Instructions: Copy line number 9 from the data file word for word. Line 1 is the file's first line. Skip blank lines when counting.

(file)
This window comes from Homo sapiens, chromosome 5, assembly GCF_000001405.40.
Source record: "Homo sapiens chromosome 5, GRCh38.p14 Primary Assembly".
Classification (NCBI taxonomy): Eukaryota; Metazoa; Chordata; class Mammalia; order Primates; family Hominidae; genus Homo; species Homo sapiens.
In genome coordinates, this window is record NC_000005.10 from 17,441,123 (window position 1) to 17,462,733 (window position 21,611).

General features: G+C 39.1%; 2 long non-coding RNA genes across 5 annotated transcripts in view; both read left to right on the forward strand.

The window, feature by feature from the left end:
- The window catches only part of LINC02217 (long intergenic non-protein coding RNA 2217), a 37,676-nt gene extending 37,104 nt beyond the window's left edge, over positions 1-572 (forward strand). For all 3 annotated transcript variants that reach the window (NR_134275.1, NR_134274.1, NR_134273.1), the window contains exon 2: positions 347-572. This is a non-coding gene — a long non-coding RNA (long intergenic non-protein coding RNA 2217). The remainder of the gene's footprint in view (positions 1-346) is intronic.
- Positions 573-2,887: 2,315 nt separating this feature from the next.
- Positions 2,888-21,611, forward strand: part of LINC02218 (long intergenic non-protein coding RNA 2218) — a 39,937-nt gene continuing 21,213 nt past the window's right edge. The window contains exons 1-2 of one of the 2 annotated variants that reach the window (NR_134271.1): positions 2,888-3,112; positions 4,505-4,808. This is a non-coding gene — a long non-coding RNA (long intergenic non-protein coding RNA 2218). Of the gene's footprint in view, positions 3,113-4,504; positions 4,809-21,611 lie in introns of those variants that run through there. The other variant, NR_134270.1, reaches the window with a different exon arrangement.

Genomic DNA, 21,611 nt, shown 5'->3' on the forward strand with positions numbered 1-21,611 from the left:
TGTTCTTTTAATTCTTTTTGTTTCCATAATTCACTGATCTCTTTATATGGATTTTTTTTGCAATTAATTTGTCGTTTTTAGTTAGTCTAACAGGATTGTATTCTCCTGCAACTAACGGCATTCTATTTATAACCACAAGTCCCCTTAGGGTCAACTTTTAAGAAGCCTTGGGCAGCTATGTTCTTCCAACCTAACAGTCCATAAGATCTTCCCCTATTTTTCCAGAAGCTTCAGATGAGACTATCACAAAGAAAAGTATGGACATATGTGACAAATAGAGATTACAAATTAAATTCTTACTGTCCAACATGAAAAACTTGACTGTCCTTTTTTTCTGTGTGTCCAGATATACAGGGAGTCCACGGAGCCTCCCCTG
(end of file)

- Positions 2,888-21,611, forward strand: part of LINC02218 (long intergenic non-protein coding RNA 2218) — a 39,937-nt gene continuing 21,213 nt past the window's right edge. The window contains exons 1-2 of one of the 2 annotated variants that reach the window (NR_134271.1): positions 2,888-3,112; positions 4,505-4,808. This is a non-coding gene — a long non-coding RNA (long intergenic non-protein coding RNA 2218). Of the gene's footprint in view, positions 3,113-4,504; positions 4,809-21,611 lie in introns of those variants that run through there. The other variant, NR_134270.1, reaches the window with a different exon arrangement.